Asset Performance: Wiring Your Assets for Success

Asset Performance: Wiring Your Assets for Success

Tracy Smith and Clay Bush

The Problem

Asset performance data fuels predictive, condition-based and reliability-centered maintenance strategies. Capturing run-time readings, energy consumption, condition and qualitative data in the EAM (Enterprise Asset Management) system on a real-time basis can save time, reduce maintenance costs and improve asset reliability. Obtaining quick and efficient access to asset performance data should be mission critical for every asset management operation.

However, asset performance data contained in the control system rarely makes it to the EAM system, which tracks maintenance and repair activities. The most important information about the asset -its run-time, energy usage and condition information – never gets to the place where it is needed most: the EAM system and in the hands of the maintenance organization.

Therefore, maintenance organizations are required to perform activities with an incomplete picture of asset health. Handicapped by a lack of real-time asset performance data, this problem creates a significant informational gap between the operational and business layers of the organization, compromising both production and asset management operations.

The Solution

The fix to this lack of real-time asset performance data seems readily apparent:

  • Integrate the EAM system with the control system.
  • Pass asset run-time, energy usage and condition data directly to the EAM system for tracking, alerts, auto work-order generation and analysis.
  • Achieve a one-stop shop in the EAM system for all asset maintenance and cost information.
  • Utilize the EAM system they way it was intended: a data repository, a hub for which all asset data, past and present, are captured, tracked and analyzed.

Easy, right?

No, collecting asset performance data has not been that simple. To date, system integration has historically been perceived as complex, expensive, risky and only in the realm of the large company IT departments or system integrators. Different types of databases, table structures and system constraints have added costs and headaches to the process of getting systems to communicate. These difficulties have spawned an effort towards system consolidation (a one “software jacket” fits all approach), implemented at the expense of system functionality and the user base.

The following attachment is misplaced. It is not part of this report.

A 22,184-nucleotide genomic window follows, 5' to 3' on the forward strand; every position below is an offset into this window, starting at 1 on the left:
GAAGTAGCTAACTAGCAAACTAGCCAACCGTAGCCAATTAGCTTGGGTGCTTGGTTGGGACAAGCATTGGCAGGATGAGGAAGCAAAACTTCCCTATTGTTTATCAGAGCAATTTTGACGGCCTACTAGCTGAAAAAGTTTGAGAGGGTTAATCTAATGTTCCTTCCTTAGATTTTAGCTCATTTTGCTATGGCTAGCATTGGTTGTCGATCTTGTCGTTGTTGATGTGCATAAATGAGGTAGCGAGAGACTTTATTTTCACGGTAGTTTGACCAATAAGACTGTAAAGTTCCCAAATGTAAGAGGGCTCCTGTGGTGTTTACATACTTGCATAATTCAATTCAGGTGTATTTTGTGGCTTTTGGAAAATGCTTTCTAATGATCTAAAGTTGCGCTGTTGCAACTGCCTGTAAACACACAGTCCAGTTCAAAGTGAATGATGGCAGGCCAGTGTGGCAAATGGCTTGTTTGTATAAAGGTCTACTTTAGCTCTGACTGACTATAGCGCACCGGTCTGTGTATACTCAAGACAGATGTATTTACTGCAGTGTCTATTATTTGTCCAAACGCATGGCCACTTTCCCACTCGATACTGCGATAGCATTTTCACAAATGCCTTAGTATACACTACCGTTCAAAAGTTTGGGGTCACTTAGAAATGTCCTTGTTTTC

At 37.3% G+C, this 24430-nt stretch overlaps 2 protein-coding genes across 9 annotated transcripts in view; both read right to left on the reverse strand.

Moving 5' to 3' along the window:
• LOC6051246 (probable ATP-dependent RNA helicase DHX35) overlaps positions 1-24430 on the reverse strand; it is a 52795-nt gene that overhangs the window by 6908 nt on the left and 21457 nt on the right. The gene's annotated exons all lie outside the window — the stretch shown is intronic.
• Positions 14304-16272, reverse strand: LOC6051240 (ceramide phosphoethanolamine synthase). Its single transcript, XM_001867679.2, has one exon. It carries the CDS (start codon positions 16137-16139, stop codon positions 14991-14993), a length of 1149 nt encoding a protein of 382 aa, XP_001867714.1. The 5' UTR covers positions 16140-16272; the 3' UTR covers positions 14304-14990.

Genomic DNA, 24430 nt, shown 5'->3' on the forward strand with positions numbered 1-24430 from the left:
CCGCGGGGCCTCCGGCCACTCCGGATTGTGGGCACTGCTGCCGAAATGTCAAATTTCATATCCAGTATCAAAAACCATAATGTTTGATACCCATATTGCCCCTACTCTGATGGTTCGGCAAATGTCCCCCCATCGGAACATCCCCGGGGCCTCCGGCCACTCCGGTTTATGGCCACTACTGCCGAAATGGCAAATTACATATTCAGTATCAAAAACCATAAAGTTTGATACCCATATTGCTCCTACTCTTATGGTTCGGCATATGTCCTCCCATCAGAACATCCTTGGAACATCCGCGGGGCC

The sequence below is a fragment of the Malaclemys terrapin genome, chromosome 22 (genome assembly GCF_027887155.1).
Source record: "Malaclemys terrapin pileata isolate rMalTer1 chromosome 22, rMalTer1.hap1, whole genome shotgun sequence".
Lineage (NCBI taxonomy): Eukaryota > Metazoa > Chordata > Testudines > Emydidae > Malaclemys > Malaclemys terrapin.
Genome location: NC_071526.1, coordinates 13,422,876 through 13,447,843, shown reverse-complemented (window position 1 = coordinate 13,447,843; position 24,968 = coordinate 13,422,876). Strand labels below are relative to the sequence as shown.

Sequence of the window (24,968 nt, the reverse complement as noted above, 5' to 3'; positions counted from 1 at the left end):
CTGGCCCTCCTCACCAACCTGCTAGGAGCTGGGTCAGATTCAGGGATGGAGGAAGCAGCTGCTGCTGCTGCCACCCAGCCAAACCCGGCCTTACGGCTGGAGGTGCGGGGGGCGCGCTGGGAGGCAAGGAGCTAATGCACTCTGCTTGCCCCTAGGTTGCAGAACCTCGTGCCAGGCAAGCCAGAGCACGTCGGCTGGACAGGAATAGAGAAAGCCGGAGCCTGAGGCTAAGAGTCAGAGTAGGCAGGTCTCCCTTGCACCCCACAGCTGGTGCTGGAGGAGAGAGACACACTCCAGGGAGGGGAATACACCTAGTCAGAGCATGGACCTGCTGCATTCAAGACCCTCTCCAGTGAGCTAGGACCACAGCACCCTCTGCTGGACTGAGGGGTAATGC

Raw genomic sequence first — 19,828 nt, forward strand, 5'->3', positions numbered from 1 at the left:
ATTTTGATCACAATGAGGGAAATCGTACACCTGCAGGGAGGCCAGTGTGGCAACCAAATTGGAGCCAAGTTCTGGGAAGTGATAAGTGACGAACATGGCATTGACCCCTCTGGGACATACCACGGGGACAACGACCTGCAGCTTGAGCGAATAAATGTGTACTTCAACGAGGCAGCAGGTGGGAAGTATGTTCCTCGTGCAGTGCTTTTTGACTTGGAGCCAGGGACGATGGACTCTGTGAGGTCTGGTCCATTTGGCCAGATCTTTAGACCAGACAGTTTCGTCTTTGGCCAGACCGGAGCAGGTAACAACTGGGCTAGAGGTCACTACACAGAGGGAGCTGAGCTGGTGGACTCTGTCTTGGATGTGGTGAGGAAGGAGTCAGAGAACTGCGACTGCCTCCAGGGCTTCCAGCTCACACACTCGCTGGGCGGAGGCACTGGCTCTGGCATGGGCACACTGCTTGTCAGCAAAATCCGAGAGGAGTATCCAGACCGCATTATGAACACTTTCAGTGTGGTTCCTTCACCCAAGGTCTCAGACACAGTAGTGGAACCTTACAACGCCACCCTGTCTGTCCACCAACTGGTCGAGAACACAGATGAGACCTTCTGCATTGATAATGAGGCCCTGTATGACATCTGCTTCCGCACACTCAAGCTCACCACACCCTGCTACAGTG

However, this environment is rapidly changing. Advancements in technology, service-oriented architectures and the use of open XML (Extensible Markup Language) communication standards are bringing down the costs and simplifying system integration efforts.

Maintenance organizations can now realize both the benefits of best-in-class EAM system functionality and the sharing of critical asset information without breaking the bank and causing IT migraine headaches. Connecting maintenance systems to operation control systems is fast becoming a standard within reach of all sizes of businesses. Database management technologies and platforms are now making condition-based maintenance a reality, not just a lofty concept preached at maintenance excellence seminars. Technology is driving this reality and revolutionizing how maintenance organizations manage their asset performance.

Client Example 

Stratum recently integrated the Des Moines Waste Water Reclamation Authority (WRA) EAM system with their SCADA (Supervisory Control and Data Acquisition) system. Abnormal equipment readings set off e-mail alerts and auto-generate work orders to notify their maintenance department of the potential problem. This helps keep assets running at their peak efficiency. Additionally, their energy usage data is converted to dollars and associated with the asset’s maintenance costs. Now EAM can report to WRA the total operating costs of the asset.

By connecting EAM to their SCADA system, WRA expects to improve the operating efficiency of their blowers and main pumps, which translates into $41,584 of savings per year.


Integrating the EAM software application with external data sources is critical to the long-term success of the asset management operation by looking at accurate data reflecting asset performance.

Getting EAM and the operation control system to communicate allows maintenance to be performed based on objective evidence of need or the condition of the asset, and not solely on historical work orders and worst-case failure rates. This communication improves equipment effectiveness, increases labor productivity and helps capitalize on the full life cycle potential of equipment.

Wiring the EAM system directly to asset performance has never been easier and more affordable. Connecting EAM to the operation control system places the right data into the hands of the right people, at the right time, supplying maintenance organizations with all of the data they need in order to optimize their asset management operations.

Tracy Smith and Clay Bush

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